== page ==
5 found
Order:
Disambiguations:
Andrew McAninch [4]Andrew James McAninch [1]
See also:
Profile: Andrew James McAninch (University of Pennsylvania)
  1. Andrew McAninch, Grant Goodrich & Colin Allen (2009). Animal Communication and Neo-Expressivism. In Robert W. Lurz (ed.), The Philosophy of Animal Minds. Cambridge University Press 128--144.
    One of the earliest issues in cognitive ethology concerned the meaning of animal signals. In the 1970s and 1980s this debate was most active with respect to the question of whether animal alarm calls convey information about the emotional states of animals or whether they “refer” directly to predators in the environment (Seyfarth, Cheney, & Marler 1980; see Radick 2007 for a historical account), but other areas, such as vocalizations about food and social contact, were also widely discussed. In the (...)
    Direct download  
     
    Export citation  
     
    My bibliography  
  2.  13
    Andrew McAninch (2015). Activity, Passivity, and Normative Avowal. Pacific Philosophical Quarterly 97 (2).
    The idea that agents can be active with respect to some of their actions, and passive with respect to others, is a widely held assumption within moral philosophy. But exactly how to characterize these notions is controversial. I argue that an agent is active just in case her action is one whose motive she can truly avow as reason-giving, or her action is one whose motive she can disavow, provided her disavowal effects appropriate modifications in her future motives. This view (...)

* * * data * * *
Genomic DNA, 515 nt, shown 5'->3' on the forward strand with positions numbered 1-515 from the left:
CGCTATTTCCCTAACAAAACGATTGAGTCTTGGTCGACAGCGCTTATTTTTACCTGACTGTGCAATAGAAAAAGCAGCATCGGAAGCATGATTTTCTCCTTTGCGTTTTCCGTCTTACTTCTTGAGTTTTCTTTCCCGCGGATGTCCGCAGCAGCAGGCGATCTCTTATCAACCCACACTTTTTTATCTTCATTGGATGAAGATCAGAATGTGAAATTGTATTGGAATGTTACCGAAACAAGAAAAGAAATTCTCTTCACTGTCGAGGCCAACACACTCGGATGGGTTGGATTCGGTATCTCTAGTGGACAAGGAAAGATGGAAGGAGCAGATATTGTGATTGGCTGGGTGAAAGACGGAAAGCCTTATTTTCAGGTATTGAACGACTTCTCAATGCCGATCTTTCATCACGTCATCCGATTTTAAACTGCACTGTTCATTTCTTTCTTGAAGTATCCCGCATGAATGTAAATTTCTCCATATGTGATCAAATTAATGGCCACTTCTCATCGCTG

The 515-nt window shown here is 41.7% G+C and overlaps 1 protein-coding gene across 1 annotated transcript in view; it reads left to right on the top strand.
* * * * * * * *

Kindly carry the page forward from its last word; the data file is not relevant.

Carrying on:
Direct download (4 more)  
     
    Export citation  
     
    My bibliography  
  3.  17
    Andrew James McAninch (2015). Acting for a Reason and Following a Principle. Ethical Theory and Moral Practice 18 (3):649-661.
    According to an influential view of practical reason and rational agency, a person acts for a reason only if she recognizes some consideration to be a reason, where this recognition motivates her to act. I call this requirement the guidance condition on acting for a reason. Despite its intuitive appeal, the guidance condition appears to generate a vicious regress. At least one proponent of the guidance condition, Christine M. Korsgaard, is sensitive to this regress worry, and her appeal in recent (...)
    No categories
    Direct download (2 more)  
     
    Export citation  
     
    My bibliography  
  4.  1
    Andrew McAninch (forthcoming). Activity, Passivity, and Normative Avowal. Pacific Philosophical Quarterly:n/a-n/a.
    No categories
    Direct download (2 more)  
     
    Export citation  
     
    My bibliography  
  5.  15
    Andrew McAninch (2009). Review of Primates and Philosophers. [REVIEW] Journal of Philosophy, Science, and Law 9.
    Translate
      Direct download  
     
    Export citation  
     
    My bibliography